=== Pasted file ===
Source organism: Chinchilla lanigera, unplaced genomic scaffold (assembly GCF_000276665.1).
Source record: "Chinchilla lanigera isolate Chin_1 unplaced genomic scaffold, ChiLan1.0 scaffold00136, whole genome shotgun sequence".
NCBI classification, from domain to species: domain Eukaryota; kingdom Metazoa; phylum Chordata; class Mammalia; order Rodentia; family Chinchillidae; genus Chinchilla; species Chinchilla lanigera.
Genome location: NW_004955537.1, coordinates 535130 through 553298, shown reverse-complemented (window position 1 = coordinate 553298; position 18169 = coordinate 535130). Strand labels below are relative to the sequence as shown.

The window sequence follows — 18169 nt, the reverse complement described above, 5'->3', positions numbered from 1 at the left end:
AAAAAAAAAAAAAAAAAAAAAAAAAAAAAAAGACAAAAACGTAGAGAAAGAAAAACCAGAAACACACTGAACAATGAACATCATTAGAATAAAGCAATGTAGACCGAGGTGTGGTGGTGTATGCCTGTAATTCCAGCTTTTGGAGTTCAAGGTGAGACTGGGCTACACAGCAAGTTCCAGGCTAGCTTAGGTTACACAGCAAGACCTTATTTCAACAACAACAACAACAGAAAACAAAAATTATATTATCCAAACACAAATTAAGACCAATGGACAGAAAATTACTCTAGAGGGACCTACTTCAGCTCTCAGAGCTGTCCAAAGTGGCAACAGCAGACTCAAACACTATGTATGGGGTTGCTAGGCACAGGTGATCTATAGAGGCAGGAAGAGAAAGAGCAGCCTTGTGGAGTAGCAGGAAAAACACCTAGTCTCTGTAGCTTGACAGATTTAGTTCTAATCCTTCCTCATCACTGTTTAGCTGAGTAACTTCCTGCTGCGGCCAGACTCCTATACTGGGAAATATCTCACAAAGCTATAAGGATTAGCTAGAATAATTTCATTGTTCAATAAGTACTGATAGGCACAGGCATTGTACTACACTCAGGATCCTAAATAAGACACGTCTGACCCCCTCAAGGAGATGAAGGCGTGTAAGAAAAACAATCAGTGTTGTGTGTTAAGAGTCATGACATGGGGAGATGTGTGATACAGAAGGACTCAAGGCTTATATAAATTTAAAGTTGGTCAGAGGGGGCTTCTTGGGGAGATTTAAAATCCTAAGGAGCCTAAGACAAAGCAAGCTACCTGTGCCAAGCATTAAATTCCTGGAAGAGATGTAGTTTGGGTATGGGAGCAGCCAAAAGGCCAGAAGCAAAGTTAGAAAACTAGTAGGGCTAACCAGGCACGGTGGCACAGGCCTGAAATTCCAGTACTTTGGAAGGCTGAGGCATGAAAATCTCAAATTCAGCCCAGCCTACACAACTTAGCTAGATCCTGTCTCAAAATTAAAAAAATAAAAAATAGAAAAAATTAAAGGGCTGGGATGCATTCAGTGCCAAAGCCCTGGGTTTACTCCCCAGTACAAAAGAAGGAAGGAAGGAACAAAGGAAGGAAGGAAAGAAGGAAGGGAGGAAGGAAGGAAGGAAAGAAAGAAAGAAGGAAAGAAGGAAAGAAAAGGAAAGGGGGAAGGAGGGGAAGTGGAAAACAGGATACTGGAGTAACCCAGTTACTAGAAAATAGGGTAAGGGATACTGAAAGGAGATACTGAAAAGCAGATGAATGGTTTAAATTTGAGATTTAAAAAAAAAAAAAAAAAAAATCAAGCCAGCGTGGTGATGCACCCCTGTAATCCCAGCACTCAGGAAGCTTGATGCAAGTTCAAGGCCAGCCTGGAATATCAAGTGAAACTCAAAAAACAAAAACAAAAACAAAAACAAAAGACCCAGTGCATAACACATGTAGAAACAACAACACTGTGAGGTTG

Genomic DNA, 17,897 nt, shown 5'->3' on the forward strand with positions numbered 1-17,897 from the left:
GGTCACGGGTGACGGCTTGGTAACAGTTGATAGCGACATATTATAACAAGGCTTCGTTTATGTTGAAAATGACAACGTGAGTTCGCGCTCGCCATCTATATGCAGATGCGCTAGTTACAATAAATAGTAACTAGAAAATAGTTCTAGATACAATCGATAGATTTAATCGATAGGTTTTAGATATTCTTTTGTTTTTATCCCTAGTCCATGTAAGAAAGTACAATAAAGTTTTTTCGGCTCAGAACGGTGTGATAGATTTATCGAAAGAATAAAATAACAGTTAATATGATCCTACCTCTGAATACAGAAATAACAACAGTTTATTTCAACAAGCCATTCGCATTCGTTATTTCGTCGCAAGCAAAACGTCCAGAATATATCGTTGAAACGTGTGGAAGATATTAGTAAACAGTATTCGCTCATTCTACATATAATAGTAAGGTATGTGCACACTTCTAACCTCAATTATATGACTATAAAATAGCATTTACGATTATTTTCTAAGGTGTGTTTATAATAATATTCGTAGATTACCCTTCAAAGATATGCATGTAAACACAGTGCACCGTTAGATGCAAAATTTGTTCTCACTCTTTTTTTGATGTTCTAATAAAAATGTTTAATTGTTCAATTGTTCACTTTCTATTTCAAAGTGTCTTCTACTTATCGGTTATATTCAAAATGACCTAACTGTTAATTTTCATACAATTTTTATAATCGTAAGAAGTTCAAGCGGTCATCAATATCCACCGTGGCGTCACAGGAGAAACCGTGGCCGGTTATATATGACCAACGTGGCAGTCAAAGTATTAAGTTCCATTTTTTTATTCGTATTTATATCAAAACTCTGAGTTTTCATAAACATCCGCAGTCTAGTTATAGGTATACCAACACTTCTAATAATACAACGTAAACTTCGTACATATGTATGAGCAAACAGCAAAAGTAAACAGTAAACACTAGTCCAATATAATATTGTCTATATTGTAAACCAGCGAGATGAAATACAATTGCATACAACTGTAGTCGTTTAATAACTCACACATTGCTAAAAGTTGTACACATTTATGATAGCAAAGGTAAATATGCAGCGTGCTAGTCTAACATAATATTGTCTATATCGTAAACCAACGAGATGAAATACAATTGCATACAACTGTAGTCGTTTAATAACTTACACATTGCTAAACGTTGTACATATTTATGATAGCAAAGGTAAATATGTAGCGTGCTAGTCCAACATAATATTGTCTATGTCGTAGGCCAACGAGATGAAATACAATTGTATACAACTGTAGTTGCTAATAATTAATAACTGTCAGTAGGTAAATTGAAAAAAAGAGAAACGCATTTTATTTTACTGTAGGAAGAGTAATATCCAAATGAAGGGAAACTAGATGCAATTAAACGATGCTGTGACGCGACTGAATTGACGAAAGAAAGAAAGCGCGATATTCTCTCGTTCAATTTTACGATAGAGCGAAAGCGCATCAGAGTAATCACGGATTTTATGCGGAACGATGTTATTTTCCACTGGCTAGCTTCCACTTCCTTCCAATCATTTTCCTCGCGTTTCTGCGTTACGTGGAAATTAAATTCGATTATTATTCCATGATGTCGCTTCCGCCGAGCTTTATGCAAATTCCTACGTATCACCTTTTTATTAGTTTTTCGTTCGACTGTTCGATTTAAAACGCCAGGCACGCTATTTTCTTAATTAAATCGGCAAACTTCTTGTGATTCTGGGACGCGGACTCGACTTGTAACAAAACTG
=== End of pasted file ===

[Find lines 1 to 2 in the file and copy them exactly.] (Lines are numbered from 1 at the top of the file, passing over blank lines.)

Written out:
Source organism: Chinchilla lanigera, unplaced genomic scaffold (assembly GCF_000276665.1).
Source record: "Chinchilla lanigera isolate Chin_1 unplaced genomic scaffold, ChiLan1.0 scaffold00136, whole genome shotgun sequence".